This month, Marilynne Robinson will publish Gilead (Farrar, Straus & Giroux; 247 pages), her second novel, 23 years after publishing her first. That book, Housekeeping, was nominated for a Pulitzer Prize and won the PEN/Hemingway Award. It is a mainstay of book clubs and lists of the best novels of the 20th century. The anticipation of Robinson's follow-up has been urgent, loud and public. In 2001 even her pastor weighed in. "She seems not to be applying herself to using that gift as much as I hope she would," the Rev. Bruce Fischer told a local newspaper.
The interval had nothing to do with indolence and everything to do with rigor, and Robinson, 60, says she feels little need to apologize for it. "I have always been doing things that felt very necessary from the point of view of the integrity of my work," she says, with only the slightest hint of irritation. "So other people will just have to look out for themselves."
Those "necessary" things were prompted by the dishonesty and vacuity she sensed in virtually every level of public discourse. "I actually became struck by the fact that people very routinely talk about major writers, historical figures, episodes in history on the basis of what are very, very banal clichés," says Robinson, who lives in Iowa City, Iowa, and has taught at the University of Iowa's Writers' Workshop since 1991. "My impatience with that became so marked that I felt as if I couldn't say anything true until I had essentially re-educated myself." Which she did by reviewing virtually the entire Western canon.
Many of the authors she read, like Karl Barth (The Epistle to the Romans), pop up on the reading list of the Rev. John Ames, Gilead's narrator. Gilead is a lyrical and meditative story told in the form of a letter the ailing Ames, 76, a third-generation pastor in a small Iowa town, writes in 1956 to his young son. The letter lays out the family's history, including the exploits of his grandfather, an irascible firebrand who went west from Maine after having a vision of Christ urging him to help free the slaves. The "old man" encouraged young men of his congregation into the Civil War and, in service to the abolitionist cause, abetted John Brown and quite possibly committed murder. His son, the narrator's father, also fought in the war, and subsequently became an ardent pacifist.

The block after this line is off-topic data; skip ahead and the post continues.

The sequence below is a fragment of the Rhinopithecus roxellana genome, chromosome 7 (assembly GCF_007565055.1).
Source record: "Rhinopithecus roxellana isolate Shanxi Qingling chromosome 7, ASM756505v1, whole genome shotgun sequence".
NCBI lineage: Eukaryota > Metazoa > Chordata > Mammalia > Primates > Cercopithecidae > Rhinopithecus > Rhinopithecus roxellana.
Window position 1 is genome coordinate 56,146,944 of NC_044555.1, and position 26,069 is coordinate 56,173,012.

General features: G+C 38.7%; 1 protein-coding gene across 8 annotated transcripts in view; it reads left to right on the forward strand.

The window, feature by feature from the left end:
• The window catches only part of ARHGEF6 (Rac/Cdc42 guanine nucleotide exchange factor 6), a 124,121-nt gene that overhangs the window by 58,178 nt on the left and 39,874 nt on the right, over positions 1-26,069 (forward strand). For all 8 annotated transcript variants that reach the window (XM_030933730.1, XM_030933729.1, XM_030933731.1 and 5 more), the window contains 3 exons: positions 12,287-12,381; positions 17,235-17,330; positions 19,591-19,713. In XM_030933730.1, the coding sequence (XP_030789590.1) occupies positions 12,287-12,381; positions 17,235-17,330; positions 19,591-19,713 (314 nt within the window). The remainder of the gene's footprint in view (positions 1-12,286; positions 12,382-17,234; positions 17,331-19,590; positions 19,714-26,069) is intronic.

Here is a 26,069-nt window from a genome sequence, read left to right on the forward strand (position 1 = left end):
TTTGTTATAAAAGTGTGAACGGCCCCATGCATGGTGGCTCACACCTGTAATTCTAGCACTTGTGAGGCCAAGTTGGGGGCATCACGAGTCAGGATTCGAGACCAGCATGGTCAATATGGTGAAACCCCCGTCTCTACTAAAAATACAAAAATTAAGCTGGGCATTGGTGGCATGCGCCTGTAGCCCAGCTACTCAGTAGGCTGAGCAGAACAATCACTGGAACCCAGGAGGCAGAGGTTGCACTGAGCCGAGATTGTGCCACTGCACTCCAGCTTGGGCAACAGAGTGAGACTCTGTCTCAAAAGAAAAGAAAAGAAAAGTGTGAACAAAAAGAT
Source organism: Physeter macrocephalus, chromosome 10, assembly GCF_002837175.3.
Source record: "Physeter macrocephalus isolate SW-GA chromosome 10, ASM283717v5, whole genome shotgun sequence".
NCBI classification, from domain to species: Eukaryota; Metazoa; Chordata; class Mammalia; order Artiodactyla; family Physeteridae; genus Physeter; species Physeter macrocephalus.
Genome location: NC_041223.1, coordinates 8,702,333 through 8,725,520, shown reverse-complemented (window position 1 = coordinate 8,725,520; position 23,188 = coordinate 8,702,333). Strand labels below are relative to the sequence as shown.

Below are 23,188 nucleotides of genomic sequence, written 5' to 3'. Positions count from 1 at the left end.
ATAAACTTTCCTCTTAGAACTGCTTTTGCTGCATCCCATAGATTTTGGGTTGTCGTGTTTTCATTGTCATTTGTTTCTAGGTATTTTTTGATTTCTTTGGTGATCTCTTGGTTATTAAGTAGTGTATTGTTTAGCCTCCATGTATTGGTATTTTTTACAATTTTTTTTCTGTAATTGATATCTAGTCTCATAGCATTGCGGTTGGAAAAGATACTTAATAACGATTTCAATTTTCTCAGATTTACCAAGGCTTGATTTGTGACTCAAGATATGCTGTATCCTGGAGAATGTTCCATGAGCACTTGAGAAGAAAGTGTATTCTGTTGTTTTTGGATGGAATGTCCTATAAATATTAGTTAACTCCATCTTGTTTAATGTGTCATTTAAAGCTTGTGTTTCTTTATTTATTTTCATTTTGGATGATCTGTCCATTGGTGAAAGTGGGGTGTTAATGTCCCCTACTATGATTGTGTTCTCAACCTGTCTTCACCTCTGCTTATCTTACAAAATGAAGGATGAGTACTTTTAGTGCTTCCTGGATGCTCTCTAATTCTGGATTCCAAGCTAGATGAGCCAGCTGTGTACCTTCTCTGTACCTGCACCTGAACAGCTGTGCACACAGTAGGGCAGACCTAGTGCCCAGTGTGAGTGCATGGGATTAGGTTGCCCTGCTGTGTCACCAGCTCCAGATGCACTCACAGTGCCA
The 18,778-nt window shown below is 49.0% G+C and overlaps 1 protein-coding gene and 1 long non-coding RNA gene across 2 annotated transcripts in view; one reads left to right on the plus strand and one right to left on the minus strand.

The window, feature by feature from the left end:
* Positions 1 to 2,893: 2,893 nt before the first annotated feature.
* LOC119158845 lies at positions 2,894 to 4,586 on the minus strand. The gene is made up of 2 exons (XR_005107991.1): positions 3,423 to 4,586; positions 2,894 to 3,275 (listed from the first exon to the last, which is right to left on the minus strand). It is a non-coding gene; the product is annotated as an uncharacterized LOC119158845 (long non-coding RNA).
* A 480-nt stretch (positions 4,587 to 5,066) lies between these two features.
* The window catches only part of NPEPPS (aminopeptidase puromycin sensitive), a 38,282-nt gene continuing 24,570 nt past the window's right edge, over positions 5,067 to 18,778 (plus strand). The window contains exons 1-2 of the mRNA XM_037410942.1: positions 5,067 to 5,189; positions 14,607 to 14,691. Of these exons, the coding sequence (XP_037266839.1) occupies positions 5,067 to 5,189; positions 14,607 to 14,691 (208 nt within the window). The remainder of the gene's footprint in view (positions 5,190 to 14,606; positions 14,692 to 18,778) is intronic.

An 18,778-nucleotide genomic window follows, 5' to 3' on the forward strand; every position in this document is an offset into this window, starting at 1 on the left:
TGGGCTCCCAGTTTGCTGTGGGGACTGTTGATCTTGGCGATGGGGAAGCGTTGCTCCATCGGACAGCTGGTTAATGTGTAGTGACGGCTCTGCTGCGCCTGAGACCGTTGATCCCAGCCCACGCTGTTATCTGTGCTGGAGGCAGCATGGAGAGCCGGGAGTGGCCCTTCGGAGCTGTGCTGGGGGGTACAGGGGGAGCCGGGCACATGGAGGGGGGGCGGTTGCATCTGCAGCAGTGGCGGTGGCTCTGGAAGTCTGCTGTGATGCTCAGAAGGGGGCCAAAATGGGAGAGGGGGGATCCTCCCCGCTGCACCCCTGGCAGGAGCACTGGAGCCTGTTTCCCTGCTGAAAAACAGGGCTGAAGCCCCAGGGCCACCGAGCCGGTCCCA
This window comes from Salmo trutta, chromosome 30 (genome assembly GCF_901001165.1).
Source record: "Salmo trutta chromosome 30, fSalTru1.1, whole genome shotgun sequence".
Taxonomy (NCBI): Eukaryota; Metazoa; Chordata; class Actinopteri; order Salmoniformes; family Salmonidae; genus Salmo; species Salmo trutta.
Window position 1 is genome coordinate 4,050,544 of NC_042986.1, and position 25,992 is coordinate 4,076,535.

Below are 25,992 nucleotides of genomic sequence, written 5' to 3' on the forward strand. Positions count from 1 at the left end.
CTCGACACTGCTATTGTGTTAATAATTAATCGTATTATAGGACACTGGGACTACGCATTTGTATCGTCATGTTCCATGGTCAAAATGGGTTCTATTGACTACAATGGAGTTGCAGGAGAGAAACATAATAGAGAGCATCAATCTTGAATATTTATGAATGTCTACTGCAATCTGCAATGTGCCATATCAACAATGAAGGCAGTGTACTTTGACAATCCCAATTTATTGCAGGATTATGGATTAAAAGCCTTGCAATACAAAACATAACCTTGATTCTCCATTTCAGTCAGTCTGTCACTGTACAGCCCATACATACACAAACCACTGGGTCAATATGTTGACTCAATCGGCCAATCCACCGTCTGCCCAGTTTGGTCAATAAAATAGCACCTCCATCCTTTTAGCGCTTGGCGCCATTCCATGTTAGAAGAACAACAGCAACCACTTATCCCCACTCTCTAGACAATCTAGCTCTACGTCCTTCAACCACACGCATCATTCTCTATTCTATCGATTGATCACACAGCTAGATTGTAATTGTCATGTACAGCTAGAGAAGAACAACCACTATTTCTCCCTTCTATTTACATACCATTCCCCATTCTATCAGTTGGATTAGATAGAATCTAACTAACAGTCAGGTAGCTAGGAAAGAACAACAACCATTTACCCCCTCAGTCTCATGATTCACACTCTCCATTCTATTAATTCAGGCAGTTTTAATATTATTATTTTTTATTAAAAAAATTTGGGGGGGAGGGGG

Unlike his forebears, Ames has barely left the town of Gilead, feeling that to do so would be to abandon the hope that has gone into its creation as a bulwark against slavery. "There must have been a hundred little towns like it," writes Robinson, "set up in the heat of an old urgency that is all forgotten now, and their littleness and their shabbiness, which was the measure of the courage and passion that went into the making of them, now just look awkward and provincial and ridiculous."
Gilead is an unshowy but potently contemplative book. The apparently exemplary Ames is plagued by the feeling that he has failed to live up to his calling. Robinson, who is a devout Congregationalist, describes the struggle with compassion and knowingness, reflecting what she says is a tendency to become deeply absorbed in the lives of her characters. In considering when she will write her third novel, she says, "I hope it's not another 23 years." But even if it is, she's not explaining herself to anyone. --By Michele Orecklin